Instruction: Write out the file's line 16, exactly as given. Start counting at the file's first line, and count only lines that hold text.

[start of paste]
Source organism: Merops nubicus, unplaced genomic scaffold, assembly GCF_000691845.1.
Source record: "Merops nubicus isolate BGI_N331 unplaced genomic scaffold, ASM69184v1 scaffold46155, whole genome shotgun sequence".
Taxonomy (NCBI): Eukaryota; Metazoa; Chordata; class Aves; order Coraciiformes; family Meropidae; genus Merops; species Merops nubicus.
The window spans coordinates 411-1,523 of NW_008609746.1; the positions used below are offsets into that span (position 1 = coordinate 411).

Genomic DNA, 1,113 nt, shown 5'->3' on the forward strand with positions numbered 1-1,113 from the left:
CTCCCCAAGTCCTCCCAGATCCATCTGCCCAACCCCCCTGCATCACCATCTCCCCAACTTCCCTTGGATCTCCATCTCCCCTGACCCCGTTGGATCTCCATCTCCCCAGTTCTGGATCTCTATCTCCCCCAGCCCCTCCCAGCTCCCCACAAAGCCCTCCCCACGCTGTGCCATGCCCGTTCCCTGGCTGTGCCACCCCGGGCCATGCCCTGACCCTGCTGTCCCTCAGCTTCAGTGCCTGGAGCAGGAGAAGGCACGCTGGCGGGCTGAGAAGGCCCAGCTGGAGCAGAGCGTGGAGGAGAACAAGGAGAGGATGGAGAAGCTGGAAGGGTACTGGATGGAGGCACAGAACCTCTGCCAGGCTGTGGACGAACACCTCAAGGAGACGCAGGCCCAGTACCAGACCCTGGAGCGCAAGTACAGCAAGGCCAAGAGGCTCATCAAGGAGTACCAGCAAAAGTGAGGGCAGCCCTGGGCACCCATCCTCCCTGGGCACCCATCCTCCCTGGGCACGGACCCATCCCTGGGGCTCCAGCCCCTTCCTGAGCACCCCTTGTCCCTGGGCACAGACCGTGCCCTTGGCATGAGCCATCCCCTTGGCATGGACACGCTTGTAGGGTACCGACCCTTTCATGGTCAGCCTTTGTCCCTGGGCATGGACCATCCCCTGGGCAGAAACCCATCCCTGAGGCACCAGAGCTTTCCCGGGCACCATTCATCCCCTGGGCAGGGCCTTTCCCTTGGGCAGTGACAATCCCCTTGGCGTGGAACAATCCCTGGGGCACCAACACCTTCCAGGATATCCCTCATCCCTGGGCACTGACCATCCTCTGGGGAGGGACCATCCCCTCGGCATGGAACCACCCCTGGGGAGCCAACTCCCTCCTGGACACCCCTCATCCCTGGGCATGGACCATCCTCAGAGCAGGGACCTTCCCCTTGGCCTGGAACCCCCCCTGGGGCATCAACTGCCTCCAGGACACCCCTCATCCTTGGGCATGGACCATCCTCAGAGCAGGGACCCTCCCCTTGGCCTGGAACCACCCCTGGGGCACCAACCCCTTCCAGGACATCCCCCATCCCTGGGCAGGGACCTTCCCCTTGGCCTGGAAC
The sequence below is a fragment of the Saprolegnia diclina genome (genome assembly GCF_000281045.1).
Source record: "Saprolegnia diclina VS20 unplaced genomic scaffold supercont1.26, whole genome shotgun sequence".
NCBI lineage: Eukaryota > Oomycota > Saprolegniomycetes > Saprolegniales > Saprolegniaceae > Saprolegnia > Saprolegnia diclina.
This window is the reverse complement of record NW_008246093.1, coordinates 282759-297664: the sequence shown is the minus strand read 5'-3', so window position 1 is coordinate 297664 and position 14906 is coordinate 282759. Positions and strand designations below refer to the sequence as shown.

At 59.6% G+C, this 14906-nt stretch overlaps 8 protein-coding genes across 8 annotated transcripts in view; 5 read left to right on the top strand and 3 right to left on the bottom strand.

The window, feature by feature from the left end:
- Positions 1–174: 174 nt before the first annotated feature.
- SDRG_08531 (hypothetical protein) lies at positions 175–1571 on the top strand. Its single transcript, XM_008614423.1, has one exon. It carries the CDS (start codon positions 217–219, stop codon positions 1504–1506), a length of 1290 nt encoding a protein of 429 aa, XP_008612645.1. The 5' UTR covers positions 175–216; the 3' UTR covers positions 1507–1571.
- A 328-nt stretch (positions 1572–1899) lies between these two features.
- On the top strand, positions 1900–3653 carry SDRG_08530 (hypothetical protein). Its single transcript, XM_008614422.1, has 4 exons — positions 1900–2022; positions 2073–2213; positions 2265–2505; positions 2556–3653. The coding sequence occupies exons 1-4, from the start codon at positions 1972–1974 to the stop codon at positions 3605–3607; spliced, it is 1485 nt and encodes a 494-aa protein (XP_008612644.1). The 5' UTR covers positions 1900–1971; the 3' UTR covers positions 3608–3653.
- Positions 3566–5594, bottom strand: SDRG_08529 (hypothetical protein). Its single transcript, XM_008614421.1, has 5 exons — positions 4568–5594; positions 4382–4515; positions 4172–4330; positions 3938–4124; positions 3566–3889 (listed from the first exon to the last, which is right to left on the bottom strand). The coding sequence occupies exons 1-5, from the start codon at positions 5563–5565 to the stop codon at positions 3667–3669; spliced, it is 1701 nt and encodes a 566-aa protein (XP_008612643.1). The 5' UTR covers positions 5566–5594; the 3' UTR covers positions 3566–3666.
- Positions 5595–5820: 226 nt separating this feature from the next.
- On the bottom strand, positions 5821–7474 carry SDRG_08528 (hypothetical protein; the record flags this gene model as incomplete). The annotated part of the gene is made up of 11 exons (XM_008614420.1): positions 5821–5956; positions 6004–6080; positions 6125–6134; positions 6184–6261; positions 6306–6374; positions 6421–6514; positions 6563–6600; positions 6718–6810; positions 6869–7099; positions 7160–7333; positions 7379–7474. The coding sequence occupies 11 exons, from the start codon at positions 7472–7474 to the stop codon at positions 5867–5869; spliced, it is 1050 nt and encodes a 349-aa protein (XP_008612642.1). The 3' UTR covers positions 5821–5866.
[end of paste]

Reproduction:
- On the top strand, positions 1900–3653 carry SDRG_08530 (hypothetical protein). Its single transcript, XM_008614422.1, has 4 exons — positions 1900–2022; positions 2073–2213; positions 2265–2505; positions 2556–3653. The coding sequence occupies exons 1-4, from the start codon at positions 1972–1974 to the stop codon at positions 3605–3607; spliced, it is 1485 nt and encodes a 494-aa protein (XP_008612644.1). The 5' UTR covers positions 1900–1971; the 3' UTR covers positions 3608–3653.